The aim of this project is to investigate the impact of a remotely monitored exercise intervention on immune driven disease activity in patients with a recent diagnosis of type-1 diabetes vs. standard care with no prescribed exercise.

Contact us


Recruiting to: Nov 2022  

People develop Type 1 diabetes (T1D) because their immune system, the part of the body which helps fight infections, mistakenly attacks and destroys the insulin-producing cells in the pancreas (beta cells). When the immune system destroys these cells, the body’s ability to produce insulin decreases, blood glucose levels run high, and T1D develops.

 At the time of diagnosis of T1D, there are usually a small number of beta cells (10-20%) left in the pancreas, which still produce small amounts of insulin. We call this level of activity “beta cell function”. Most people with T1D will eventually stop producing insulin themselves. This may occur rapidly in a few months, or more slowly over several years. However, the longer people with T1D can produce their own insulin, the better it is for the control of blood glucose levels and to avoid long-term complications.

Previous research has shown that a drug called anti-thymocyte globulin (ATG) may help prevent the immune system from attacking and destroying the insulin-producing beta cells. In the MELD-ATG trial, we are looking for the minimum effective low doseof ATG in young people newly diagnosed with T1D that:

  • Can slow the decline of beta cell function and preserve the body’s own insulin production
  • Has manageable side effects

What Will Taking Part Involve?

Participation will involve 8-10 hospital/clinic visits over about 13 months, and some at-home collections. Most visits take 1-4 hours. Treatment is given over two consecutive days and includes one overnight stay for most participants.

Contact us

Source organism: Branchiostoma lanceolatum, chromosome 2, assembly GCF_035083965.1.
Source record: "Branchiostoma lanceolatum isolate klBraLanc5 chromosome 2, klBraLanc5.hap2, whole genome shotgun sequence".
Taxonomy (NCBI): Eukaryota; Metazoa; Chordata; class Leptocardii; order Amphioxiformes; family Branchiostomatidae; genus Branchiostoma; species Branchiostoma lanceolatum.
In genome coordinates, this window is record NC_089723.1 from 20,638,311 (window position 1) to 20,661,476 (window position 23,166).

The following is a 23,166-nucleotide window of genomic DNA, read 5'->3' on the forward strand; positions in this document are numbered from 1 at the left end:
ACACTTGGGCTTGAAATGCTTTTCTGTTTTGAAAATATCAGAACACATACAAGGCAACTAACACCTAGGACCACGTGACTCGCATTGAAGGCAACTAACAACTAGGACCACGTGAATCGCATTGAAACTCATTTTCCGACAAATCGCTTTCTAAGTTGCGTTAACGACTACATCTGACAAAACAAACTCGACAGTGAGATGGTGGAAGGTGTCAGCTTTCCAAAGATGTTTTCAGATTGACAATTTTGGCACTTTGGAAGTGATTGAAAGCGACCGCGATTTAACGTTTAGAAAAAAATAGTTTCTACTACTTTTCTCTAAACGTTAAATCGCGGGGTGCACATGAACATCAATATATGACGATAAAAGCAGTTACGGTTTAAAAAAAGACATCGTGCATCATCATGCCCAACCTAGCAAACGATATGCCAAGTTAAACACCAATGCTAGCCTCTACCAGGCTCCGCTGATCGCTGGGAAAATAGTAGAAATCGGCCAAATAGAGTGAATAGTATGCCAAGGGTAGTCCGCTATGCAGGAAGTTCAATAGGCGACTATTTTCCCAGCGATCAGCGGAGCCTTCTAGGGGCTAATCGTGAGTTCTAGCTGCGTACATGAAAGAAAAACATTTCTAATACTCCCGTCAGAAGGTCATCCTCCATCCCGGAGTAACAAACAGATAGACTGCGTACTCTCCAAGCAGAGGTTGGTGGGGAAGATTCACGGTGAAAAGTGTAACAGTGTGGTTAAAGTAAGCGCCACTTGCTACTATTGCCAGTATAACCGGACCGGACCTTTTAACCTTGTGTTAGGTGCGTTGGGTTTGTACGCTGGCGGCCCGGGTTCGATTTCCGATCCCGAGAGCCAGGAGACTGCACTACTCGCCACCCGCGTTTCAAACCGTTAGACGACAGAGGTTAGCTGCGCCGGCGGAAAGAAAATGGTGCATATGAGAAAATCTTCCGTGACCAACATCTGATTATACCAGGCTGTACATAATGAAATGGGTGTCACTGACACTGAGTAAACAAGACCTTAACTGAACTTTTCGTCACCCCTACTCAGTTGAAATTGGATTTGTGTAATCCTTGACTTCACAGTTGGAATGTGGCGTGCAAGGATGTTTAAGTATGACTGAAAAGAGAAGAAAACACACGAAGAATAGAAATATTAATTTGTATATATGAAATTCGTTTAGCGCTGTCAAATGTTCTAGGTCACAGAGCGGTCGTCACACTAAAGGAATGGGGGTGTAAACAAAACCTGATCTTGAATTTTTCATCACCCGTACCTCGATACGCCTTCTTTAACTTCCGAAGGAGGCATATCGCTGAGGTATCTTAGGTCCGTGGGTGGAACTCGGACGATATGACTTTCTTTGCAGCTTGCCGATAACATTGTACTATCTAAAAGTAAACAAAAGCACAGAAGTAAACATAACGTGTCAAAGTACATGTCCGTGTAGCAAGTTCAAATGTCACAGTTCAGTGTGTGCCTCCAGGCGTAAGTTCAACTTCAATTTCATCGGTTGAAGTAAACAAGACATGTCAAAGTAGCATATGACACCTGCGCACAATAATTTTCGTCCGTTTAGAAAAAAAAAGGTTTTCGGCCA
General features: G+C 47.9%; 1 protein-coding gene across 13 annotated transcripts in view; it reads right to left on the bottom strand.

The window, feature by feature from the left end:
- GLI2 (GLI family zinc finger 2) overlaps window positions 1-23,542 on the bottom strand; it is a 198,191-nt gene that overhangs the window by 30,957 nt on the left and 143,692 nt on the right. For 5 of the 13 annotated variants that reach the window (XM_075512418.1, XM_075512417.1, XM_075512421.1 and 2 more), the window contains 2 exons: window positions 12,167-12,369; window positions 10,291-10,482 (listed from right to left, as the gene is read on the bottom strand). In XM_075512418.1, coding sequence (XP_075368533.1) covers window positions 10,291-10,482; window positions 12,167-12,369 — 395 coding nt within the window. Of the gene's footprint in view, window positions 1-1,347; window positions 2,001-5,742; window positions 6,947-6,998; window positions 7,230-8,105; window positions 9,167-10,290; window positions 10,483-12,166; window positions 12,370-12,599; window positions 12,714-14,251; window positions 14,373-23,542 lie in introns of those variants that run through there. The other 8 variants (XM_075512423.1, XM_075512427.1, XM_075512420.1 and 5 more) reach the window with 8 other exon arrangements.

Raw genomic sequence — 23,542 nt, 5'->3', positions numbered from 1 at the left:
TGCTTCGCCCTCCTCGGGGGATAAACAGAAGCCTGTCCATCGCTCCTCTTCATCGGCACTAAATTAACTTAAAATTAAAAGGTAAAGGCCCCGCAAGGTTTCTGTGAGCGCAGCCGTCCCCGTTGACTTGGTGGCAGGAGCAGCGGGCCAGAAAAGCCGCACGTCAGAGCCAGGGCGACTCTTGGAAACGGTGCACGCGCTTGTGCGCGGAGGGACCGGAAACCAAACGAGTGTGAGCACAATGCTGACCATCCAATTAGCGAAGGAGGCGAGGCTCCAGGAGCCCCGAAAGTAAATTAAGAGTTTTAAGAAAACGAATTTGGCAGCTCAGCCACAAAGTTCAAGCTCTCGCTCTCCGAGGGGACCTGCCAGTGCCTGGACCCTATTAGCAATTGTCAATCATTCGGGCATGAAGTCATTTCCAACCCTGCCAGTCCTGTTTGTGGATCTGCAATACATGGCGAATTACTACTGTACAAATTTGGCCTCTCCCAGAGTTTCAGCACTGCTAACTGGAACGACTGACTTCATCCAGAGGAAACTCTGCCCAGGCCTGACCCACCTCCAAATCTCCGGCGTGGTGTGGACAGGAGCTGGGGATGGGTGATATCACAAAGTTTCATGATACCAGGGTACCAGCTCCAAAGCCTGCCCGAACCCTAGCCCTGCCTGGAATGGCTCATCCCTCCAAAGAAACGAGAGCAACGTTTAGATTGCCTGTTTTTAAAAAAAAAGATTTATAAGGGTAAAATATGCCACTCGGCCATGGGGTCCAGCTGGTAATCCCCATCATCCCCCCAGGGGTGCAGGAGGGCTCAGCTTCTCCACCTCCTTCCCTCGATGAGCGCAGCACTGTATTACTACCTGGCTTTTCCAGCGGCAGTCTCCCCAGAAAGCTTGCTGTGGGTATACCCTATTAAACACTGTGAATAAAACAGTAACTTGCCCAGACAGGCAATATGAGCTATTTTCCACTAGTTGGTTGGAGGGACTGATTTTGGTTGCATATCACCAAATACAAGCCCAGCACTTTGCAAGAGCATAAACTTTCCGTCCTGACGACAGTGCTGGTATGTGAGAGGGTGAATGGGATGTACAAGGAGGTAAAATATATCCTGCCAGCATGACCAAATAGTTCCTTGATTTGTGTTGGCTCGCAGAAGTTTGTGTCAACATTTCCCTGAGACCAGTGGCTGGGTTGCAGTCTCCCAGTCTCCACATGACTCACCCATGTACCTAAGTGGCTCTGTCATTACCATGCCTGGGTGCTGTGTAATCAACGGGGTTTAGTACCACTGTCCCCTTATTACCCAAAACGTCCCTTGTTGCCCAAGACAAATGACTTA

CFZ533 Study

Recruiting to: June 2024

Clinical study of a new medication called CFZ533 (or iscalimab) in children and young adults aged 6-21 years with newly diagnosed Type 1 diabetes.
By administering CFZ533 soon after T1DM starts, it is thought that it may be possible to slow or stop destruction of the remaining insulin-producing beta cells in the pancreas, and so preserve remaining insulin production.

What will taking part involve?
• After an initial screening visit to collect data, you will be asked to attend a hospital visit every 4 weeks for around a year.
• You will receive either the CFZ533 drug or a dummy drug (also known as ‘placebo’), with the first dose being given by intravenous injection and subsequent doses being given subcutaneously, decided at random by a special computer programme.
• This will be ‘blinded’ which means no one knows if its CFZ533 or placebo (though this can be found out in an emergency).
• You will be assessed during the study in several ways: physical examinations, blood and urine samples, study diaries, continuous glucose monitoring and tests to see how well the body deals with a meal.

Contact the study directly:
Please see the CFZ533X2207 study page on the Type 1 Diabetes UK Consortium website – once on the T1D UK website, you can request further information about the study by clicking the ‘get involved’ button. (Please be reassured that requesting further information does not commit you to taking part in the study).